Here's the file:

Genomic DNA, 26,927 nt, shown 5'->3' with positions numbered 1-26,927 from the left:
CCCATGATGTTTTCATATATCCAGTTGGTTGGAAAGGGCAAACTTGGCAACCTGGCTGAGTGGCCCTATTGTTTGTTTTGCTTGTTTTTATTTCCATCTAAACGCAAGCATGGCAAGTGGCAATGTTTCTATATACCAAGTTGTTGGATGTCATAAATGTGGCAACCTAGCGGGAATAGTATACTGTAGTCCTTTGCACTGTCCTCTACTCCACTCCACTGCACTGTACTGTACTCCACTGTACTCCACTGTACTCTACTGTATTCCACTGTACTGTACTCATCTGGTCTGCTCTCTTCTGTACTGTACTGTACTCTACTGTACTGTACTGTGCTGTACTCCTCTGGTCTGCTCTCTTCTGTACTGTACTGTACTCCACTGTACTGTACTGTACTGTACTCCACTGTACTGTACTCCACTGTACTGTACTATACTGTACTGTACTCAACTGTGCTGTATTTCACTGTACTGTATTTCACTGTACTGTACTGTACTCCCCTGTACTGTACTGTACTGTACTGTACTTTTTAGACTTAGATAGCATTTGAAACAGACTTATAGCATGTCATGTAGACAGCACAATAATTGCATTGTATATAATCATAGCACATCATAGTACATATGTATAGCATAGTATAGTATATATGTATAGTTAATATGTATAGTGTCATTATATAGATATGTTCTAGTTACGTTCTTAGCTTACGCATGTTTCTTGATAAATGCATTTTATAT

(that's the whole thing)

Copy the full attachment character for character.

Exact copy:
Genomic DNA, 26,927 nt, shown 5'->3' with positions numbered 1-26,927 from the left:
CCCATGATGTTTTCATATATCCAGTTGGTTGGAAAGGGCAAACTTGGCAACCTGGCTGAGTGGCCCTATTGTTTGTTTTGCTTGTTTTTATTTCCATCTAAACGCAAGCATGGCAAGTGGCAATGTTTCTATATACCAAGTTGTTGGATGTCATAAATGTGGCAACCTAGCGGGAATAGTATACTGTAGTCCTTTGCACTGTCCTCTACTCCACTCCACTGCACTGTACTGTACTCCACTGTACTCCACTGTACTCTACTGTATTCCACTGTACTGTACTCATCTGGTCTGCTCTCTTCTGTACTGTACTGTACTCTACTGTACTGTACTGTGCTGTACTCCTCTGGTCTGCTCTCTTCTGTACTGTACTGTACTCCACTGTACTGTACTGTACTGTACTCCACTGTACTGTACTCCACTGTACTGTACTATACTGTACTGTACTCAACTGTGCTGTATTTCACTGTACTGTATTTCACTGTACTGTACTGTACTCCCCTGTACTGTACTGTACTGTACTGTACTTTTTAGACTTAGATAGCATTTGAAACAGACTTATAGCATGTCATGTAGACAGCACAATAATTGCATTGTATATAATCATAGCACATCATAGTACATATGTATAGCATAGTATAGTATATATGTATAGTTAATATGTATAGTGTCATTATATAGATATGTTCTAGTTACGTTCTTAGCTTACGCATGTTTCTTGATAAATGCATTTTATAT